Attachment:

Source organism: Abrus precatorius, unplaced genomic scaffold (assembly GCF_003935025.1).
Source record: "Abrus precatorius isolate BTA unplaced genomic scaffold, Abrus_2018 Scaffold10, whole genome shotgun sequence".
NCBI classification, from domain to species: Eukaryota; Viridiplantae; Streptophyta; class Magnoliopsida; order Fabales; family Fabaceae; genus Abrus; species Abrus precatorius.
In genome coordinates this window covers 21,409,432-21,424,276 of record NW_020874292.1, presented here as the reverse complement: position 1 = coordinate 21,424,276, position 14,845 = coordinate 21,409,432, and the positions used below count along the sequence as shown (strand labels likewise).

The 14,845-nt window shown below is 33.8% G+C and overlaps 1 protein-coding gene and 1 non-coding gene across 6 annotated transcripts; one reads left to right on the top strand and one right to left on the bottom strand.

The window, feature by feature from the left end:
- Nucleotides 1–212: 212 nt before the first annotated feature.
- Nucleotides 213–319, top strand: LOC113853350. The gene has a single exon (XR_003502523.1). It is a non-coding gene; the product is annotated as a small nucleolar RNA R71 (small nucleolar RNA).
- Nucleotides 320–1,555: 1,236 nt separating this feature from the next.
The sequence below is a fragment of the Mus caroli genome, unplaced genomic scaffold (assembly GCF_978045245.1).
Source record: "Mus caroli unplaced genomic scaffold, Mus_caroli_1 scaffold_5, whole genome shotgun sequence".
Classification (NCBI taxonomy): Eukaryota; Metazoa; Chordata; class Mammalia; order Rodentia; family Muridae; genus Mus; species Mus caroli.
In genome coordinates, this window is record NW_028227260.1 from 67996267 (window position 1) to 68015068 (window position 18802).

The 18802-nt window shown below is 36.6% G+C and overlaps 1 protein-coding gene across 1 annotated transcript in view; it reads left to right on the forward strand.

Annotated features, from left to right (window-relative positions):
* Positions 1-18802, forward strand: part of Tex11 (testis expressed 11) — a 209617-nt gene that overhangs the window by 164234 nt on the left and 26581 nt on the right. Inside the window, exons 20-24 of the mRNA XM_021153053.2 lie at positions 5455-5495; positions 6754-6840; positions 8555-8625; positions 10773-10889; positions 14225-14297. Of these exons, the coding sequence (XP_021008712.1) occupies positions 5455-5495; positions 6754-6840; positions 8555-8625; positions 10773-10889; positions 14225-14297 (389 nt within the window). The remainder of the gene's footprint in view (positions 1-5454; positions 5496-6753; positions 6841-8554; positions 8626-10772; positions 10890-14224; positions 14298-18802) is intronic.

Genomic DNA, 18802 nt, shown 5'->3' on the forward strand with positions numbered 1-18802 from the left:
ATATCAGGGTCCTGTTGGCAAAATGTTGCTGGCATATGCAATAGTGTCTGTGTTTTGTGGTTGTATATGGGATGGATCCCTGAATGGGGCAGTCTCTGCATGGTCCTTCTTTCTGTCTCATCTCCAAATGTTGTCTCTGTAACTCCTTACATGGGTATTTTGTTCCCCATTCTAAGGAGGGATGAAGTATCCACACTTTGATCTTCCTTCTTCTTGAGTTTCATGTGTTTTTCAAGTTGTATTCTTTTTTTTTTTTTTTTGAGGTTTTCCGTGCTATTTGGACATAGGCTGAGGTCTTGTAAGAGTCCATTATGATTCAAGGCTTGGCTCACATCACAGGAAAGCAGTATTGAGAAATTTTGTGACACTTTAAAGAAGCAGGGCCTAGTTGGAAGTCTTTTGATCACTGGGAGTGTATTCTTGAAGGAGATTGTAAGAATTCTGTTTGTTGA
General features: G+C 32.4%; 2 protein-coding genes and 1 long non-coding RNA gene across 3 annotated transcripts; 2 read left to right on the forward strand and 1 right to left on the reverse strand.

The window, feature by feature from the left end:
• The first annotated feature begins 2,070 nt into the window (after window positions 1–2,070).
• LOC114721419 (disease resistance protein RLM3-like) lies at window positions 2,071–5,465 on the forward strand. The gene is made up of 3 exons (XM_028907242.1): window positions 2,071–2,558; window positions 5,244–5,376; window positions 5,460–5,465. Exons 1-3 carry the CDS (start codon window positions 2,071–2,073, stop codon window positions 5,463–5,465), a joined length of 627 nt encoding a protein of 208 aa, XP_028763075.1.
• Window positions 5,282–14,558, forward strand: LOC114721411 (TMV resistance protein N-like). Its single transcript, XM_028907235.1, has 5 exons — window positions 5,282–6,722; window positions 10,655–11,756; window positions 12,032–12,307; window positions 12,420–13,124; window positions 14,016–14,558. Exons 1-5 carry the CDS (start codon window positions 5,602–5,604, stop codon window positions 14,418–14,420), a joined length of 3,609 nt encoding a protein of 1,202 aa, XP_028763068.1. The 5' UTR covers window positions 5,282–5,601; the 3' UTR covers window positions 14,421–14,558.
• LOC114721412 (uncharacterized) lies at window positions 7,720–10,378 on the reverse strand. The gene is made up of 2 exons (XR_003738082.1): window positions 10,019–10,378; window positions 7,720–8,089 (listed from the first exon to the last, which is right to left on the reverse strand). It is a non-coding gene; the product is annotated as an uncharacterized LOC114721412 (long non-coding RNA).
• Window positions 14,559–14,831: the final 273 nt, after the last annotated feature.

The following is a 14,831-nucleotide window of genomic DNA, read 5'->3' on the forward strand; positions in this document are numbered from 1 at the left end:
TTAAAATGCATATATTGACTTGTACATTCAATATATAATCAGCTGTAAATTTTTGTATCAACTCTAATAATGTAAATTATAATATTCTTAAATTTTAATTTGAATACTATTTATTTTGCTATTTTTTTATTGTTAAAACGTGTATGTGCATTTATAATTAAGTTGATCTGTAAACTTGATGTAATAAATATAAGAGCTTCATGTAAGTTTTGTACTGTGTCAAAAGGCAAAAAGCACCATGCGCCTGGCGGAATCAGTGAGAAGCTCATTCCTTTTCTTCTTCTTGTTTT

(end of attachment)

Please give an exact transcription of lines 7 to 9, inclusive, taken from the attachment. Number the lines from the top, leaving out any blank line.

- Nucleotides 1–212: 212 nt before the first annotated feature.
- Nucleotides 213–319, top strand: LOC113853350. The gene has a single exon (XR_003502523.1). It is a non-coding gene; the product is annotated as a small nucleolar RNA R71 (small nucleolar RNA).
- Nucleotides 320–1,555: 1,236 nt separating this feature from the next.